Military memoirs abound, but few prove to be trustworthy accounts free of spin, bravura, or military glitter. John Merson’s War Lessons takes a rare reflective approach to this pressing issue of our time. In vivid, unadorned prose, he interweaves his own experiences in war with thoughtful assessments of how to prevent it. He highlights the daily experience of combat from the perspective of both the foot soldier and the villager in whose home the war is being fought. When he leaves Vietnam, Merson begins an odyssey that brings him back eight times. The book limns this process as a poignant personal voyage and the author struggles to understand why young people are drawn to war, how it changes those who fight it, why its destructive effects persist on both sides, how former enemies reconcile, and how soldiers wanted to be treated and remembered by the citizens who send them to war. War Lessons also offers hope, suggesting strategies for young people to help the world reclaim its humanity through healing actions such as participating in UN peacekeeping programs, working to prosecute war crimes, and protecting refugees.
From Chapter 1: Learning to Be a Soldier
A severe three-day storm hit our troop ship as we departed Long Beach, California, leaving most of us weak with seasickness. At the storm’s end, the clear Pacific air and salt spray cooled us. Crowded onto a ship with more than a thousand other men, I sought out a quiet place to read and found a hidden spot in the bow of the ship, where I spent my free time reading Shakespeare’s Coriolanus.
Every Marine in our detachment had a shipboard job. I was a member of the guard unit. We met each morning and were assigned to stand watch over supply and control rooms around the ship. Unable to find me for a special assignment one day, my team leader reported me to his superior as having missed guard duty. In the Marines, there is no gray—only black and white. You’re either present or absent; if you’re absent, you’re AWOL (absent without leave). When found, I was brought before the major commanding our detachment. After a few brief questions, he sentenced me to three days’ solitary confinement in the ship’s brig on bread and water. My only reading material was a Bible. Angry at the injustice of my treatment, I was determined not to let the punishment overwhelm me emotionally. Instead, I tried to view three days of reading and solitude as a respite from the military routine. I also spent several hours each day doing a hard physical workout. The Marine guarding my cell, peering through the small opening in my door to see what I was doing, began to fear for my sanity. Against orders, he began speaking to me and even offered me a candy bar, a kindness for which he could have been punished.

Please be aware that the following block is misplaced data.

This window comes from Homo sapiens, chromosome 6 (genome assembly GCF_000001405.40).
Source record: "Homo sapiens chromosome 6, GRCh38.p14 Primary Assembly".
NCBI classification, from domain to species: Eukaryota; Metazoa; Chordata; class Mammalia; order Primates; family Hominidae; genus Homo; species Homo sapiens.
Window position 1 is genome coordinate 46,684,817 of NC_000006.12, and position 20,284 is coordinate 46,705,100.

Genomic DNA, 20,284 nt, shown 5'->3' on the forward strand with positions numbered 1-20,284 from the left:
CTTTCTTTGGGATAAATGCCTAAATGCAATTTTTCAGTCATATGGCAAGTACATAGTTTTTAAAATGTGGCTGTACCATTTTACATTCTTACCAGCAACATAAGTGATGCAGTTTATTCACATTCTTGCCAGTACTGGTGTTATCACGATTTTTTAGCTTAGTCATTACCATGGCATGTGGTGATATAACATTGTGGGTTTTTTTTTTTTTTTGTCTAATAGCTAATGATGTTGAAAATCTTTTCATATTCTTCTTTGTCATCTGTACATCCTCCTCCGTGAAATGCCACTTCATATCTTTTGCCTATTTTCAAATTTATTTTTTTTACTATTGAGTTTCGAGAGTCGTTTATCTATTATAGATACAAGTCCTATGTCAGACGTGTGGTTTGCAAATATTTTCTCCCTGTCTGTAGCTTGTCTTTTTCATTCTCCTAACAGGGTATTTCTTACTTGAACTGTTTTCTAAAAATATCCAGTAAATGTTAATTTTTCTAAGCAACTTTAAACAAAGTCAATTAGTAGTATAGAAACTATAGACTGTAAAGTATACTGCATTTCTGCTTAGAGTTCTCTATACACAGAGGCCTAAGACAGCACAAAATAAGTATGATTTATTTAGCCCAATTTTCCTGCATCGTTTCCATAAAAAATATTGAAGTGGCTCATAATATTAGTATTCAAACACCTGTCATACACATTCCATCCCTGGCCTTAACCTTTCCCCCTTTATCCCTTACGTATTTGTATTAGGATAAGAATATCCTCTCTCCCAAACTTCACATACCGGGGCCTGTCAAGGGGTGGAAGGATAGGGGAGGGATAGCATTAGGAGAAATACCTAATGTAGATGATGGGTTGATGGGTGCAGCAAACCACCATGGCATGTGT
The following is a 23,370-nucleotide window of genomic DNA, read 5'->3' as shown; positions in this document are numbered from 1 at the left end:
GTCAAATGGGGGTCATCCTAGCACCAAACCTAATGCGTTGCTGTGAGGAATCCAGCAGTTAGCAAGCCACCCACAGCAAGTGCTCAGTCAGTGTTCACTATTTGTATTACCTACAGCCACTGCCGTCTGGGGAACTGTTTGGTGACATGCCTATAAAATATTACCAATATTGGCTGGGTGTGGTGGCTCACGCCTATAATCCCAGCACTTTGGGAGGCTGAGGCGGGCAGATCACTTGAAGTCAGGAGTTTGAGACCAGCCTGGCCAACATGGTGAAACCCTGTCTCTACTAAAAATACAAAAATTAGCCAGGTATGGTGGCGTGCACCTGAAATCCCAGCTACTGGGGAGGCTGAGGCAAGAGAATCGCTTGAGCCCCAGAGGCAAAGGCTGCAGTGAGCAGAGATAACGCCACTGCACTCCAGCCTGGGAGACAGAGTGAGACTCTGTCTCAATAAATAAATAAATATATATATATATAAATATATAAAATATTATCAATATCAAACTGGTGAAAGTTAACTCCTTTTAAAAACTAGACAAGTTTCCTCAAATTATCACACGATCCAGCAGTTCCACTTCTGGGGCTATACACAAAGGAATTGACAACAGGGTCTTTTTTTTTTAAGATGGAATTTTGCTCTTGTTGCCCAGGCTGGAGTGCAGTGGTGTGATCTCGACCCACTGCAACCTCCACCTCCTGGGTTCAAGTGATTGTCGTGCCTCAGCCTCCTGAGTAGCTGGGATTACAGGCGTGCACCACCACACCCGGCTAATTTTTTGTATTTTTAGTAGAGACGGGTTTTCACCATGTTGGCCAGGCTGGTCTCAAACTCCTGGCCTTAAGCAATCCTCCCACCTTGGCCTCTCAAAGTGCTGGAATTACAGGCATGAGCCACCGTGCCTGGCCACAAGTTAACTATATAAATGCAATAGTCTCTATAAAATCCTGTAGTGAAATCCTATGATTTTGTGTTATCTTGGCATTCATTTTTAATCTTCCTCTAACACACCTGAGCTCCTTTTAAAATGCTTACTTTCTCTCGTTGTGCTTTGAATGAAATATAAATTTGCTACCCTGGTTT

“Hey man, how you doing?” he asked.
“I’m okay,” I answered.
“Here, take this Milky Way.”
“I’m okay, really.”
“You just got to ask.”
At the end of my time in the brig, I felt a strange confidence that I might be able to withstand the hardships that were ahead of me. But this confidence was tinged with fear that my solitary nature could just as easily become my undoing. I couldn’t survive combat alone; I would have to connect with other people. I also realized that my desire to do things my own way could all too easily cross the military’s limits. Finding a quiet place to read was more than a personal preference; in an infantry platoon, it was an act of defiance. To stay out of trouble, I would need to set aside a part of my consciousness as a scout to navigate a path between the world of my imagination and the life of my group...
Excerpted from War Lessons by John Merson. Copyright © 2008 by John Merson. Excerpted by permission of Frog Books, a division of Random House LLC. All rights reserved. No part of this excerpt may be reproduced or reprinted without permission in writing from the publisher.
Table of Contents
Foreword by Ken Bacon ix
One: Learning to Be a Soldier 1
Two: Policy versus Results 11
Three: Support the Troops 25
Four: "Take Me in Your Arms, Rescue Me" 35
Five: Health Care 43
Six: Death and Remembering 51
Seven: Massacre at Dai Loc 59
Eight: Heroism 71
Nine: The Weight of Memory 81
Ten: Mentoring 87
Eleven: Doing the Blend 93
Twelve: How Long Is a War? 99
Thirteen: Home at Last 105
Appendix 1: United States-Vietnam Timeline 121
Appendix 2: Personal Timeline 123
Appendix 3: Map of Vietnam 125
Related Books and Movies 127
Reader's Guide 131
About the Author 133
“War Lessons is a timeless exploration of the horror and excitement of war for the individual soldier, as indelible as the scars war leaves on the soldier’s soul. The book is one that should be read by everyone who cares about the fate and future of our nation’s defenders.”
—Jan Scruggs, founder and board chairman of the Vietnam Veterans Memorial Foundation
“This book is about death and rebirth, a tale of how one veteran overcame his guilt and anger from the battlefield by getting to know and helping to rebuild the country he had been trained to destroy.”
—From the foreword by Ken Bacon, president of Refugees International
“More than military memoir, Merson combines his experiences and writes of the limitations of war with considerations on how to prevent it, and proposes a variety of alternatives to war that are certainly compelling. This book should be on the desk of all world leaders who consider war as the only option to the solution of national differences.”
—Midwest Book Review